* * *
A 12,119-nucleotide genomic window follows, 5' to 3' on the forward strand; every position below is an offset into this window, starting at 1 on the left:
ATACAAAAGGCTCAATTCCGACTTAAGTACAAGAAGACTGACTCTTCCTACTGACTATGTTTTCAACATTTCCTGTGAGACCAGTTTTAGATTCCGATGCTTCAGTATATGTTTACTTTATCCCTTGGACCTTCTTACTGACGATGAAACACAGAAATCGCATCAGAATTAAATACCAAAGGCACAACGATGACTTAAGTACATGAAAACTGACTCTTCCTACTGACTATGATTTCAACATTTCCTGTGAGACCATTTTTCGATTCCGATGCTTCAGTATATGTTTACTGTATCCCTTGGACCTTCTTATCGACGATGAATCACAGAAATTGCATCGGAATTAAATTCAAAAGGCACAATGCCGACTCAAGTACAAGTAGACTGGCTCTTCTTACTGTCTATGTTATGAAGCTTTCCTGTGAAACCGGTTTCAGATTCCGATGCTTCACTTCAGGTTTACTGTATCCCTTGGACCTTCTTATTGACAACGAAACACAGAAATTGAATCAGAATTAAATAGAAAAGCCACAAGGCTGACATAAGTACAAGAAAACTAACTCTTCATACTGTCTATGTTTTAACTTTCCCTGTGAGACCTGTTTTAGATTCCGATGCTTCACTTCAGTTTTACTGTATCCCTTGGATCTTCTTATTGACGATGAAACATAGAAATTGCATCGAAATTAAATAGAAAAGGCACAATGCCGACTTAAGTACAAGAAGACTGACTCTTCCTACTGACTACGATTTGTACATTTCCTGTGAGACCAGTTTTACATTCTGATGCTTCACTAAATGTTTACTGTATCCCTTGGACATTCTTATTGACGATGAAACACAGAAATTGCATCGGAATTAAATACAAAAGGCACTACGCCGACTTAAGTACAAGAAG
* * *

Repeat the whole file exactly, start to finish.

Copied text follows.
A 12,119-nucleotide genomic window follows, 5' to 3' on the forward strand; every position below is an offset into this window, starting at 1 on the left:
ATACAAAAGGCTCAATTCCGACTTAAGTACAAGAAGACTGACTCTTCCTACTGACTATGTTTTCAACATTTCCTGTGAGACCAGTTTTAGATTCCGATGCTTCAGTATATGTTTACTTTATCCCTTGGACCTTCTTACTGACGATGAAACACAGAAATCGCATCAGAATTAAATACCAAAGGCACAACGATGACTTAAGTACATGAAAACTGACTCTTCCTACTGACTATGATTTCAACATTTCCTGTGAGACCATTTTTCGATTCCGATGCTTCAGTATATGTTTACTGTATCCCTTGGACCTTCTTATCGACGATGAATCACAGAAATTGCATCGGAATTAAATTCAAAAGGCACAATGCCGACTCAAGTACAAGTAGACTGGCTCTTCTTACTGTCTATGTTATGAAGCTTTCCTGTGAAACCGGTTTCAGATTCCGATGCTTCACTTCAGGTTTACTGTATCCCTTGGACCTTCTTATTGACAACGAAACACAGAAATTGAATCAGAATTAAATAGAAAAGCCACAAGGCTGACATAAGTACAAGAAAACTAACTCTTCATACTGTCTATGTTTTAACTTTCCCTGTGAGACCTGTTTTAGATTCCGATGCTTCACTTCAGTTTTACTGTATCCCTTGGATCTTCTTATTGACGATGAAACATAGAAATTGCATCGAAATTAAATAGAAAAGGCACAATGCCGACTTAAGTACAAGAAGACTGACTCTTCCTACTGACTACGATTTGTACATTTCCTGTGAGACCAGTTTTACATTCTGATGCTTCACTAAATGTTTACTGTATCCCTTGGACATTCTTATTGACGATGAAACACAGAAATTGCATCGGAATTAAATACAAAAGGCACTACGCCGACTTAAGTACAAGAAG